Again I disagree. My logic being same as I explained earlier. Of course, there may not much room at the top. But to reach to the next level, one would need much more than an experience doing the same job over time.


Quote:
I also think that we should not be unduly paranoid about change, but should work at being better prepared at dealing with any risks arising out of change. That change could be mechanization or otherwise.
+1. This is why I was stating the above points about losing touch with ground reality. Another aspect, which we tend to carry a lot is baggage. If we can shed that out of our constitution, then coupled with we being on ground, the fear of change wont exist. (Simply because, at all ages we will never be afraid about starting from scratch).
ampere is offline   Reply With Quote
Old 14th April 2016, 21:06   #718
Team-BHP Support
 
Samurai's Avatar
 
Join Date: Jan 2005
Location: B'lore-Manipal
Posts: 22,344
Thanked: 14,174 Times
Default Re: IT Industry and Employability of Technical Graduates

Quote:
Originally Posted by Lalvaz View Post
I think you're confusing two issues here.
Why do you assume that?

Quote:
Originally Posted by Lalvaz View Post
Firstly, could you share some examples of jobs being taken up by machines? Also, how does this mechanization adversely impact the demand for consumer items?
While I was busy, many have answered this question. Looks like you have not seen how many jobs have been killed by cloud and SaaS. I also provide SaaS over the cloud, so I am acutely aware of what is happening.

Quote:
Originally Posted by Lalvaz View Post
Perhaps, the middle aged professionals have already invested some of their hard earned top salaries and are resilient from any layoffs. Perhaps they think the next big thing is real estate and they've built up their real estate portfolio.
What does even mean?

Quote:
Originally Posted by Lalvaz View Post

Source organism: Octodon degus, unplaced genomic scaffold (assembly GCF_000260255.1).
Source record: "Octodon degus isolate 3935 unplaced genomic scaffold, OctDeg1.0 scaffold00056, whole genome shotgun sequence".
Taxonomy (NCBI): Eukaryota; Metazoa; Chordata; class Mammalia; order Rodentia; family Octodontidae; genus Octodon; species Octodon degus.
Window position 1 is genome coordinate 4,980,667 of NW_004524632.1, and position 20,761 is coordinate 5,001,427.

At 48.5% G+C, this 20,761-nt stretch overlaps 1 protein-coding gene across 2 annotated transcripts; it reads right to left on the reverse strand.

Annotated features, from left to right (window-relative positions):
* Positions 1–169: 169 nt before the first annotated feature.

Please do not get me wrong, but I think as people age, the opportunities available to them reduce, except in some professions where experience is greatly valued, like a cardiac surgeon. In most other professions, people prefer young blood, fresh thinking, hard working youngsters, and also, as your salary rises with age and experience, the number of opportunities naturally reduce, since the job market is really like a pyramid. How many CEO level openings are there v/s entry level openings?
You are going completely tangential to the general idea of this thread. My thoughts are perfectly aligned to the theme of this thread, which is about preparing people for future jobs.

Quote:
Originally Posted by Lalvaz View Post
I also think that we should not be unduly paranoid about change, but should work at being better prepared at dealing with any risks arising out of change. That change could be mechanization or otherwise.
Paranoia because we are not prepared, not only that, we walking in the opposite direction and won't be able to catch the next wave if this continues.

Quote:
Originally Posted by Lalvaz View Post
How do you know whether people are prepared for the next big thing, without even knowing what it is.
Why do you assume I have no clue about it?